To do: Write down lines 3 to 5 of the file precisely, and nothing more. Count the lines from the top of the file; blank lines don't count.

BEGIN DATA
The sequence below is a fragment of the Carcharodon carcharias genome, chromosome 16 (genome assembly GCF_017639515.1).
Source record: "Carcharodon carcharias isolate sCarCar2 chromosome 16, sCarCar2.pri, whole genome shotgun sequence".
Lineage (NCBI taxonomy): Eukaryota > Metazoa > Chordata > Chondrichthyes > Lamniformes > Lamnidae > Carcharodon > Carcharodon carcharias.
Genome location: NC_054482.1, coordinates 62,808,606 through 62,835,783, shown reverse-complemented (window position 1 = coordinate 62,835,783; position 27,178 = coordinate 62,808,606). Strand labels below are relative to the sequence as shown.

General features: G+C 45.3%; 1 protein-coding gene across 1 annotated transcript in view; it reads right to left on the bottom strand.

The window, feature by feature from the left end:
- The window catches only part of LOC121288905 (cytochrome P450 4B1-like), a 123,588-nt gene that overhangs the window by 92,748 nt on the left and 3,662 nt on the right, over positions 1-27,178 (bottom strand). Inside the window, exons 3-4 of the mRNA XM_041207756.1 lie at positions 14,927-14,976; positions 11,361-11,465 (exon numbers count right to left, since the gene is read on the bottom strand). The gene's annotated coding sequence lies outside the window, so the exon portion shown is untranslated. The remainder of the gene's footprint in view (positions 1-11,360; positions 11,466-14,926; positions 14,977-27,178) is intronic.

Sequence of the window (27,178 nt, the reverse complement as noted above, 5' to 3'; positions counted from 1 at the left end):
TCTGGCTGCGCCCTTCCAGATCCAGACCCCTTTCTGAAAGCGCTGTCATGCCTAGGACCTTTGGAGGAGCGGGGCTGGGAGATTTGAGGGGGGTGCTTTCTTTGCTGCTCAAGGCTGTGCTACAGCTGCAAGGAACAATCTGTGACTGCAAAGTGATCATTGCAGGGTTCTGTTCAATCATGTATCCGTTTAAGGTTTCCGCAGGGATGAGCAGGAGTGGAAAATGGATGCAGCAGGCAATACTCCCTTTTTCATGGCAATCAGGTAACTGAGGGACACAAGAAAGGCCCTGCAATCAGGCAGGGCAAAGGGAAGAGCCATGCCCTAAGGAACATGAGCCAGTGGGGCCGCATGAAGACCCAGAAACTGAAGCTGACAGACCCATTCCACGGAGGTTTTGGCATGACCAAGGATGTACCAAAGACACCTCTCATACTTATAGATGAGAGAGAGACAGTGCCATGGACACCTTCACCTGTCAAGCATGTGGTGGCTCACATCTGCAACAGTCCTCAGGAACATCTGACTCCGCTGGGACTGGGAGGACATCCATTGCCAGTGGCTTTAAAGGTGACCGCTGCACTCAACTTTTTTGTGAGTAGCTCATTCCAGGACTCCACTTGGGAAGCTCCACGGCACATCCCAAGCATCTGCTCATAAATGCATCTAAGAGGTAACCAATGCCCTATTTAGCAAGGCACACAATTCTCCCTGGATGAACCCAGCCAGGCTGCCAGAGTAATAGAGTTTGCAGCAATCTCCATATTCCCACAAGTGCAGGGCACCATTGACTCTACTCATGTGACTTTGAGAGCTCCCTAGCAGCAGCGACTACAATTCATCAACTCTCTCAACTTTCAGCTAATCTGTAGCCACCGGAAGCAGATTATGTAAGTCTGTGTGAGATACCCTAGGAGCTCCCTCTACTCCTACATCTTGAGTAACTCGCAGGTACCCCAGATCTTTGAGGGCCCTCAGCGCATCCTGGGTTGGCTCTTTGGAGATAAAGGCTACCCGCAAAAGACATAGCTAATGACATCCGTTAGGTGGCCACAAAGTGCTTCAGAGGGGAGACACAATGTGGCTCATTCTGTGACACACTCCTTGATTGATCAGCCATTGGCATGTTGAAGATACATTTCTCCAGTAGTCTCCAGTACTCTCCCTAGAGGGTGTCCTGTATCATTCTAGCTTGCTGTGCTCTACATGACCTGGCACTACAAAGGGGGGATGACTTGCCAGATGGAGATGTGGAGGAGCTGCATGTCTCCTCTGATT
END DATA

Lineage (NCBI taxonomy): Eukaryota > Metazoa > Chordata > Chondrichthyes > Lamniformes > Lamnidae > Carcharodon > Carcharodon carcharias.
Genome location: NC_054482.1, coordinates 62,808,606 through 62,835,783, shown reverse-complemented (window position 1 = coordinate 62,835,783; position 27,178 = coordinate 62,808,606). Strand labels below are relative to the sequence as shown.

General features: G+C 45.3%; 1 protein-coding gene across 1 annotated transcript in view; it reads right to left on the bottom strand.